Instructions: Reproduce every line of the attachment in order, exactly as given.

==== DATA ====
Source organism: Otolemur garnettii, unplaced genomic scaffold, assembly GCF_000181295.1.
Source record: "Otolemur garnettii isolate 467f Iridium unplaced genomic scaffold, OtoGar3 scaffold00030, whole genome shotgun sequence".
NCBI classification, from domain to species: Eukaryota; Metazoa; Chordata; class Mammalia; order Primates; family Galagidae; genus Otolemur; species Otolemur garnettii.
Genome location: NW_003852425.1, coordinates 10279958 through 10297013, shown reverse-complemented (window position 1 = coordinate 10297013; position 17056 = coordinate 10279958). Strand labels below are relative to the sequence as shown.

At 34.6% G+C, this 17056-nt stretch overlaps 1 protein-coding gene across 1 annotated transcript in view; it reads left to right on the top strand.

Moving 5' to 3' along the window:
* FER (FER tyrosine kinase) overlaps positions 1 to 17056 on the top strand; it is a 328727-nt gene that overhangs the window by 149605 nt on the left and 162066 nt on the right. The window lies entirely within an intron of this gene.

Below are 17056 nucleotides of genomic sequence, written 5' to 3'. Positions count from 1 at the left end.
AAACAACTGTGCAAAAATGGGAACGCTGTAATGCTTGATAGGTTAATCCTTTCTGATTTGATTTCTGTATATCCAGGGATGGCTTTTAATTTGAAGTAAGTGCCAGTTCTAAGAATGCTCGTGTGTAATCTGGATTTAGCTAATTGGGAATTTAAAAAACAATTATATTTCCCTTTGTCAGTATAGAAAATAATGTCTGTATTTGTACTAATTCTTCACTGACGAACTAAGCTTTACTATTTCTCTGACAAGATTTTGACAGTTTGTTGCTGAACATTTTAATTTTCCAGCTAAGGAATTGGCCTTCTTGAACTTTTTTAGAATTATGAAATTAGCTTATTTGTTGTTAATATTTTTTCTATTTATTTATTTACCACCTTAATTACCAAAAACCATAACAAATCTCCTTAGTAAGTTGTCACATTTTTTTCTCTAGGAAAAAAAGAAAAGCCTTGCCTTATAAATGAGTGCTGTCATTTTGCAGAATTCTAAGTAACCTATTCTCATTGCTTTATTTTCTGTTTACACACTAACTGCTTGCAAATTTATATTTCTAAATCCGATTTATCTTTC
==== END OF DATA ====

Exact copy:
Source organism: Otolemur garnettii, unplaced genomic scaffold, assembly GCF_000181295.1.
Source record: "Otolemur garnettii isolate 467f Iridium unplaced genomic scaffold, OtoGar3 scaffold00030, whole genome shotgun sequence".
NCBI classification, from domain to species: Eukaryota; Metazoa; Chordata; class Mammalia; order Primates; family Galagidae; genus Otolemur; species Otolemur garnettii.
Genome location: NW_003852425.1, coordinates 10279958 through 10297013, shown reverse-complemented (window position 1 = coordinate 10297013; position 17056 = coordinate 10279958). Strand labels below are relative to the sequence as shown.

At 34.6% G+C, this 17056-nt stretch overlaps 1 protein-coding gene across 1 annotated transcript in view; it reads left to right on the top strand.

Moving 5' to 3' along the window:
* FER (FER tyrosine kinase) overlaps positions 1 to 17056 on the top strand; it is a 328727-nt gene that overhangs the window by 149605 nt on the left and 162066 nt on the right. The window lies entirely within an intron of this gene.

Below are 17056 nucleotides of genomic sequence, written 5' to 3'. Positions count from 1 at the left end.
AAACAACTGTGCAAAAATGGGAACGCTGTAATGCTTGATAGGTTAATCCTTTCTGATTTGATTTCTGTATATCCAGGGATGGCTTTTAATTTGAAGTAAGTGCCAGTTCTAAGAATGCTCGTGTGTAATCTGGATTTAGCTAATTGGGAATTTAAAAAACAATTATATTTCCCTTTGTCAGTATAGAAAATAATGTCTGTATTTGTACTAATTCTTCACTGACGAACTAAGCTTTACTATTTCTCTGACAAGATTTTGACAGTTTGTTGCTGAACATTTTAATTTTCCAGCTAAGGAATTGGCCTTCTTGAACTTTTTTAGAATTATGAAATTAGCTTATTTGTTGTTAATATTTTTTCTATTTATTTATTTACCACCTTAATTACCAAAAACCATAACAAATCTCCTTAGTAAGTTGTCACATTTTTTTCTCTAGGAAAAAAAGAAAAGCCTTGCCTTATAAATGAGTGCTGTCATTTTGCAGAATTCTAAGTAACCTATTCTCATTGCTTTATTTTCTGTTTACACACTAACTGCTTGCAAATTTATATTTCTAAATCCGATTTATCTTTC